Wikileaks is developing an uncensorable Wikipedia for untraceable mass document leaking and analysis. Our primary interests are oppressive regimes in Asia, the former Soviet bloc, Sub-Saharan Africa and the Middle East, but we also expect to be of assistance to those in the west who wish to reveal unethical behavior in their own governments and corporations. We aim for maximum political impact; this means our interface is identical to Wikipedia and usable by non-technical people. We have received over 1.2 million documents so far from dissident communities and anonymous sources

We believe that transparency in government activities leads to reduced corruption, better government and stronger democracies. Many governments would benefit from increased scrutiny by the world community, as well as their own people. We believe this scrutiny requires information. Historically that information has been costly - in terms of human life and human rights. Wikileaks will facilitate safety in the ethical leaking movement.

Seems like they can't wait for Web 2.0 platforms to create organic and measured transparency in government institutions - they are going to force it by providing an anonymous platform.

We often say that new forms of media lower the barrier to entry for participants to have a voice and therefore strengthens democracy. And it's clear that this latest iteration of our media platforms is the most democratic of all. So does democracy include complete transparency?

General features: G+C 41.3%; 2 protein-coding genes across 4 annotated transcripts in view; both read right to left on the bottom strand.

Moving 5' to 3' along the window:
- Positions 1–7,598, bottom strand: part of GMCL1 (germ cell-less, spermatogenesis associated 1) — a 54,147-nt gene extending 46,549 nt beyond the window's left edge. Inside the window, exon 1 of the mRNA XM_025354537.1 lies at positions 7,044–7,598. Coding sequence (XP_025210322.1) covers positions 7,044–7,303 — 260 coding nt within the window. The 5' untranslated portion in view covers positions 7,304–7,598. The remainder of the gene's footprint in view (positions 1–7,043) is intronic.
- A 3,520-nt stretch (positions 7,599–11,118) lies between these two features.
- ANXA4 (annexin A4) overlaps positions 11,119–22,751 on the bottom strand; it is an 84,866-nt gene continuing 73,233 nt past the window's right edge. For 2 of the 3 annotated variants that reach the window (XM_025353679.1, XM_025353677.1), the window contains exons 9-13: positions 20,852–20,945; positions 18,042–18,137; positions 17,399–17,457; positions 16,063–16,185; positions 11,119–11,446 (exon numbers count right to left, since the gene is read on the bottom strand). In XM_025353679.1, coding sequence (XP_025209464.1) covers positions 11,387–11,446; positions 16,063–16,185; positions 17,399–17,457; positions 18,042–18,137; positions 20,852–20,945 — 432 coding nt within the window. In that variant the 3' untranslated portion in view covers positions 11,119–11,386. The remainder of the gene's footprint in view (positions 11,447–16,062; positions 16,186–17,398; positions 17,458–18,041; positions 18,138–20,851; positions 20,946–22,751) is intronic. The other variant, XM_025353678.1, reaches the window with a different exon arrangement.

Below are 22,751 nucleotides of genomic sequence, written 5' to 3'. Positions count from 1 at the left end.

This is a philosophical question as much as a logistical one. There have been books written about total transparency - and what such a world would look like. Some paint a very rosy picture.

Interesting Concept. I can't decide if it will result in anarchy or the end of corruption (or the beginning of new ways to hide corruption!).

What do you think?

Can blogging create World Peace?

Added on by Chris Saad.
I was chatting to an old (as in long term - I would never call her old) friend of mine today and we got to talking about Politics and Justice and all those light weight things (as you do). We are both very interested in those topics.

We got to talking about how the latest wave of social software might help improve the world. I almost alluded to it in a recent post about Web 3.0 (*cringe*).

We came up with this interesting line of thought (if you look closely you could imagine a small green Muppet saying the words).

War is based on fear, fear is based on ignorance, ignorance is based on a lack of information, lack of information is based on bad/biased editorializing and/or audience apathy

So by that logic – perhaps if we can further empower the mainstream to share their unedited stories it might actually broaden our understanding and acceptance of each other - even those scary people over there (that place that is different from ours). Perhaps if we are able to connect in new and powerful ways governments will be forced to listen to the will of their people in a way never before experienced. Perhaps transparency in government will improve.

If this were to occur to a sufficient scale, would ignorance not begin to dissipate and interconnectedness grow? Would fear begin to give way to understanding of commonalities. Would wars and injustice based on fear become extinct?

Apathy may still be a problem – anyone got any suggestions?

It is probably far too idealistic and naive - Maybe wars are not based on fear but rather on energy crisis’s - I just thought that it was a fun piece musing late on a Saturday night.